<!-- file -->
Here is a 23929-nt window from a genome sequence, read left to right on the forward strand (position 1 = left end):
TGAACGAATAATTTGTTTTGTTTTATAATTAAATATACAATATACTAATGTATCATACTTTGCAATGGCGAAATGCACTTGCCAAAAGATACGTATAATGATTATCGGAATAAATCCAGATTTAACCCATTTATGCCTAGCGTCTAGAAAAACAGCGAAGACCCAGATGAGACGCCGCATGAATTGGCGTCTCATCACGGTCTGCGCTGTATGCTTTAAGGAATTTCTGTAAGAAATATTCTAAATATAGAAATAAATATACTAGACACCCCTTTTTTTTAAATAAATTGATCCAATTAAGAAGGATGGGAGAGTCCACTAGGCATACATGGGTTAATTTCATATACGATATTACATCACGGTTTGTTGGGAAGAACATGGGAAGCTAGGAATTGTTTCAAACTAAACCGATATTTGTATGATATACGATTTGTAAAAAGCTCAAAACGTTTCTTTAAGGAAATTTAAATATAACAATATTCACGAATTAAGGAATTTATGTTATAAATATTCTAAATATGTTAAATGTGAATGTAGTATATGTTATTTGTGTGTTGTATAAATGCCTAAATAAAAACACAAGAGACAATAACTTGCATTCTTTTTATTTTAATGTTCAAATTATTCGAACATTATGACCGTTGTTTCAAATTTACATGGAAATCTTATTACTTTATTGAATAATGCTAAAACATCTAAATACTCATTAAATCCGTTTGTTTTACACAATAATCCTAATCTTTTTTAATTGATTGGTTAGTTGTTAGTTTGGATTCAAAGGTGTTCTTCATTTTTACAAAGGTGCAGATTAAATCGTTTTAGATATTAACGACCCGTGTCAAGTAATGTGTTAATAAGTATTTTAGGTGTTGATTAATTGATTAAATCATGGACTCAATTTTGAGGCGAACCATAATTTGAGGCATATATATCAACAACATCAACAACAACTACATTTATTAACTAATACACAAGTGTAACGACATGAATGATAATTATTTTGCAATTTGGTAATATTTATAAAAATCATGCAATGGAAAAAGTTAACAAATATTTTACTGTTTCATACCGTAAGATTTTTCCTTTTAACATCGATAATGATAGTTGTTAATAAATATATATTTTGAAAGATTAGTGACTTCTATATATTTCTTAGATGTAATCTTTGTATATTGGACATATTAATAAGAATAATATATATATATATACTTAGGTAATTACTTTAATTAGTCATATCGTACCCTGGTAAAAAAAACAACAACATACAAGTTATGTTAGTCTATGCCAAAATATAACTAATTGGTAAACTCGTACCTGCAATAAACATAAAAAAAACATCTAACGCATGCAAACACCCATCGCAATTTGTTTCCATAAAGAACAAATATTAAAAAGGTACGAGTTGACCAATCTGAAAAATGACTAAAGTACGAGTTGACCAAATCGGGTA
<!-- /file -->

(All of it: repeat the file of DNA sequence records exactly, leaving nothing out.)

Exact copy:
Here is a 23929-nt window from a genome sequence, read left to right on the forward strand (position 1 = left end):
TGAACGAATAATTTGTTTTGTTTTATAATTAAATATACAATATACTAATGTATCATACTTTGCAATGGCGAAATGCACTTGCCAAAAGATACGTATAATGATTATCGGAATAAATCCAGATTTAACCCATTTATGCCTAGCGTCTAGAAAAACAGCGAAGACCCAGATGAGACGCCGCATGAATTGGCGTCTCATCACGGTCTGCGCTGTATGCTTTAAGGAATTTCTGTAAGAAATATTCTAAATATAGAAATAAATATACTAGACACCCCTTTTTTTTAAATAAATTGATCCAATTAAGAAGGATGGGAGAGTCCACTAGGCATACATGGGTTAATTTCATATACGATATTACATCACGGTTTGTTGGGAAGAACATGGGAAGCTAGGAATTGTTTCAAACTAAACCGATATTTGTATGATATACGATTTGTAAAAAGCTCAAAACGTTTCTTTAAGGAAATTTAAATATAACAATATTCACGAATTAAGGAATTTATGTTATAAATATTCTAAATATGTTAAATGTGAATGTAGTATATGTTATTTGTGTGTTGTATAAATGCCTAAATAAAAACACAAGAGACAATAACTTGCATTCTTTTTATTTTAATGTTCAAATTATTCGAACATTATGACCGTTGTTTCAAATTTACATGGAAATCTTATTACTTTATTGAATAATGCTAAAACATCTAAATACTCATTAAATCCGTTTGTTTTACACAATAATCCTAATCTTTTTTAATTGATTGGTTAGTTGTTAGTTTGGATTCAAAGGTGTTCTTCATTTTTACAAAGGTGCAGATTAAATCGTTTTAGATATTAACGACCCGTGTCAAGTAATGTGTTAATAAGTATTTTAGGTGTTGATTAATTGATTAAATCATGGACTCAATTTTGAGGCGAACCATAATTTGAGGCATATATATCAACAACATCAACAACAACTACATTTATTAACTAATACACAAGTGTAACGACATGAATGATAATTATTTTGCAATTTGGTAATATTTATAAAAATCATGCAATGGAAAAAGTTAACAAATATTTTACTGTTTCATACCGTAAGATTTTTCCTTTTAACATCGATAATGATAGTTGTTAATAAATATATATTTTGAAAGATTAGTGACTTCTATATATTTCTTAGATGTAATCTTTGTATATTGGACATATTAATAAGAATAATATATATATATATACTTAGGTAATTACTTTAATTAGTCATATCGTACCCTGGTAAAAAAAACAACAACATACAAGTTATGTTAGTCTATGCCAAAATATAACTAATTGGTAAACTCGTACCTGCAATAAACATAAAAAAAACATCTAACGCATGCAAACACCCATCGCAATTTGTTTCCATAAAGAACAAATATTAAAAAGGTACGAGTTGACCAATCTGAAAAATGACTAAAGTACGAGTTGACCAAATCGGGTA